NBA

Michael Jordan Once Skipped a Trip to the White House to Gamble With a Drug Dealer

In 1991, after years of frustration, Michael Jordan finally led the Chicago Bulls to the NBA Finals and won the first of his six championships, beating Magic Johnson and the Los Angeles Lakers in five games. It had been a long time coming for Jordan as he got closer and closer each and every year leading up to the 1990-1991 season. The Bulls finally got past the Detroit Pistons in the Eastern Conference and Jordan finally realized his dream of winning an NBA title.

For quite a while now, one of the perks of winning a championship has been a trip to the White House to be personally congratulated by the President of the United States. While it’s become a little more normal these days to skip out on the visit, Michael Jordan actually became one of the first to do it following that first Finals victory. But the story that was originally given for his absence wasn’t the real story at all.

It’s no secret that Michael Jordan loved to gamble on golf

The stories of Michael Jordan and his gambling have become legendary tales throughout the years. Charles Barkley has told stories about Jordan wanting to play for $300,000 per hole. Chicago Blackhawks legend Jeremy Roenick says that he once took Jordan for thousands of dollars while slamming beers. MJ even likes to mix it up with the pros and has made big-money bets with guys like Rickie Fowler.

Jordan was publicly shamed in 1993 when the former general manager of the San Diego Sports Arena, Richard Esquinas, wrote a book entitled “Michael & Me: Our Gambling Addiction…My Cry For Help” and alleged that Michael Jordan owed him $1.25 million from golf gambling. Before that, however, Jordan got himself mixed up in another gambling situation that put him in court.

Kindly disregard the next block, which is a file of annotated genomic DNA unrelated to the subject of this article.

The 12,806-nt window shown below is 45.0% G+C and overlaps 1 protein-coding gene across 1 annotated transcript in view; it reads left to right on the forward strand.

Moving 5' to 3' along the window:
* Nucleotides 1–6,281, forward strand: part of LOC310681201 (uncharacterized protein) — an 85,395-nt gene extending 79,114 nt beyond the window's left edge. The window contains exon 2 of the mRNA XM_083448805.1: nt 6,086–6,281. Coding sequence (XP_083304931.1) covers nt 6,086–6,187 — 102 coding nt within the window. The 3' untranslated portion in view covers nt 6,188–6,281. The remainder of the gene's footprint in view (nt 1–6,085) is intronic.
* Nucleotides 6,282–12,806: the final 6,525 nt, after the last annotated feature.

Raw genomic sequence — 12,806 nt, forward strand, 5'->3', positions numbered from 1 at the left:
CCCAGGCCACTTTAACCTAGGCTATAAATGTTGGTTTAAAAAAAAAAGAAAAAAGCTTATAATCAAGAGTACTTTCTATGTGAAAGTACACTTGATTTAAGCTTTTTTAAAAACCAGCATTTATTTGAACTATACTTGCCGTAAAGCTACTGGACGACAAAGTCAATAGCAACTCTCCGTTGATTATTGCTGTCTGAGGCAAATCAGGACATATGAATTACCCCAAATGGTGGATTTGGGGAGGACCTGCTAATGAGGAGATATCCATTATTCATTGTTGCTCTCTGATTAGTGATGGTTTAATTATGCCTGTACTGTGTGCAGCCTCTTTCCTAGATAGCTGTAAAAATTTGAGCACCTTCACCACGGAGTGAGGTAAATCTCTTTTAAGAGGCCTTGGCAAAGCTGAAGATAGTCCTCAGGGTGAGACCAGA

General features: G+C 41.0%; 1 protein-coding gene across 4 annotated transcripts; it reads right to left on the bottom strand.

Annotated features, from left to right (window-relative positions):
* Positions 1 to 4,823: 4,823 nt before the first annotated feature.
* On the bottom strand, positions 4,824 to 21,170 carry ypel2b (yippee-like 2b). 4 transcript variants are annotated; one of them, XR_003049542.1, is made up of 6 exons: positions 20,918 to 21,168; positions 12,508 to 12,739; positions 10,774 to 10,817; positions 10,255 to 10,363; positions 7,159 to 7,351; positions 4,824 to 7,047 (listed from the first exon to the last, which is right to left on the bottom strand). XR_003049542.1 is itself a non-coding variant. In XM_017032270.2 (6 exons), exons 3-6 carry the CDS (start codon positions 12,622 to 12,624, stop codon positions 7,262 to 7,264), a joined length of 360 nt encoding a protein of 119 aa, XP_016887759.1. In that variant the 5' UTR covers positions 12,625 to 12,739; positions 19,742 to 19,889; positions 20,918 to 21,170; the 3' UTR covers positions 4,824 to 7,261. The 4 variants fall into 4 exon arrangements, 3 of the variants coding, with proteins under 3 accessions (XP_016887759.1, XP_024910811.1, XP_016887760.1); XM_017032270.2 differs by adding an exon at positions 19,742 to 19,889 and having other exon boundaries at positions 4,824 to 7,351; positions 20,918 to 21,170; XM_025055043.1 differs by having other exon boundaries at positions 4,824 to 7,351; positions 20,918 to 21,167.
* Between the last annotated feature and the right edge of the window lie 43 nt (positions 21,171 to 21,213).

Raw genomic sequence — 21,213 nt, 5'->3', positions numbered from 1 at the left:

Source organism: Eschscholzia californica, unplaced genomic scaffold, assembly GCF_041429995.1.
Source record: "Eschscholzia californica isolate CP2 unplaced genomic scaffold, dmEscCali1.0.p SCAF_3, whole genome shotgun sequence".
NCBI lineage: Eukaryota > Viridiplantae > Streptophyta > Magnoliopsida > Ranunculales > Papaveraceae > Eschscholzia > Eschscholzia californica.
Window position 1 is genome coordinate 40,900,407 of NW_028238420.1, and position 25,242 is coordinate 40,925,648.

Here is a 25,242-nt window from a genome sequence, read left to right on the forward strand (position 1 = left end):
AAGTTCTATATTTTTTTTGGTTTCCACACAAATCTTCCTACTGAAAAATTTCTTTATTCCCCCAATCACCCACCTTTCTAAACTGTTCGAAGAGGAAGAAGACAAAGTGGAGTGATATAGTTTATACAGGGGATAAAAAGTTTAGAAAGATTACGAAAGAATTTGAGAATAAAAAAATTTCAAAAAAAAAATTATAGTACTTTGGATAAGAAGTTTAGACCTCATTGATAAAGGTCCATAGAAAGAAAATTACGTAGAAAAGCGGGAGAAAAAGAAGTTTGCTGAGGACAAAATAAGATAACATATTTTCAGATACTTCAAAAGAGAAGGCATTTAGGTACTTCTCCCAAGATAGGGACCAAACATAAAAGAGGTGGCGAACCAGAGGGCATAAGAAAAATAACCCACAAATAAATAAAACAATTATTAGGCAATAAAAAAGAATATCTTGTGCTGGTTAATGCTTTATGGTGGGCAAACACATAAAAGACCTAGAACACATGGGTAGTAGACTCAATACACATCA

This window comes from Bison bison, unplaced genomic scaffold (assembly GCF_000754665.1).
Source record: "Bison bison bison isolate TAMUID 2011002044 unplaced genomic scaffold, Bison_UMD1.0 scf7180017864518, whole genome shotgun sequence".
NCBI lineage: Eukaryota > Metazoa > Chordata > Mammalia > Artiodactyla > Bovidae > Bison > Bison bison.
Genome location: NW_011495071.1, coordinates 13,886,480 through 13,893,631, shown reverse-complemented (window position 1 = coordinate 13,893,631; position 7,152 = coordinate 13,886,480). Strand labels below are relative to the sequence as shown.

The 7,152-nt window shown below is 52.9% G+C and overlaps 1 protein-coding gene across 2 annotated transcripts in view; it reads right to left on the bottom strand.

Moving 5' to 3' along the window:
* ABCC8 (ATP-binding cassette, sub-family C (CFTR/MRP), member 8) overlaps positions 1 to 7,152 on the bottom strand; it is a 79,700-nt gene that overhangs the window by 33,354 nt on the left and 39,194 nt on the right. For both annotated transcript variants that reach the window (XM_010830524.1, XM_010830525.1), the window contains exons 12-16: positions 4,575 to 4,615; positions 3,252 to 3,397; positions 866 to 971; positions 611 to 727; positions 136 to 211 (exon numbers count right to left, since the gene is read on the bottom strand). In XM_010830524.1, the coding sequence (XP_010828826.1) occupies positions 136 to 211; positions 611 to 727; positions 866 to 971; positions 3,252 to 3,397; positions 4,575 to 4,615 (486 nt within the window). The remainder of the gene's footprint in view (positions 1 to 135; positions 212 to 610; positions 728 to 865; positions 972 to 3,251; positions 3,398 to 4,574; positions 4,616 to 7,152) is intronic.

MJ was golfing and gambling with a drug dealer while the Chicago Bulls were at the White House in 1991

Following their win in the 1991 NBA Finals, the Chicago Bulls were invited to the White House by then-President George H.W. Bush. But there was a notable absence that day in Washington, D.C. as Michael Jordan chose to skip the visit. The story that was put out later said that he was on a planned family vacation. In reality, Jordan was in Hilton Head, South Carolina on a five-day trip that was full of golfing and gambling. Also in the group was James “Slim” Bouler, who at one time owned a golf shop but had also been in trouble with the law on drug and firearm-related charges. He and Jordan had played and gambled together numerous times over the years but this particular trip would change Bouler’s life forever.

The short version is that Bouler won $57,000 from Michael Jordan when he was supposed to be at the White House with his Bulls teammates. Bouler was being investigated at the time for being a cocaine trafficker and was later found with $153,000 in cash at the Charlotte airport, which was right around the time the $57,000 check from Jordan was discovered. Bouler originally told authorities that the check was a loan from MJ and Jordan actually backed up the story.

Bouler later admitted that the check, which he was trying to get out of paying taxes on, was indeed a gambling payoff from Jordan, which is when MJ changed his story as well, saying that he’d initially lied about it because he was embarrassed.

Michael Jordan testified in the trial that put Bouler in prison for years

Michael Jordan
Michael Jordan | FRANCK FIFE/AFP via Getty Images)

By the time “Slim” Bouler’s trial began in late 1992, Michael Jordan had won a second NBA title with the Bulls and a second gold medal at the Olympics. He secretly snuck past reporters that day at the courthouse, using a decoy limo to pull reporters in the wrong direction. Jordan testified in open court that he and Bouler had gambled on golf together for years but had never once discussed drug use or any kind of money laundering.

Bouler was convicted on the money laundering charge but was acquitted of the drug-related charges. Nevertheless, he served eight years in prison (he was released in 2000) and told “The Athletic” that he hasn’t seen or heard from Jordan since.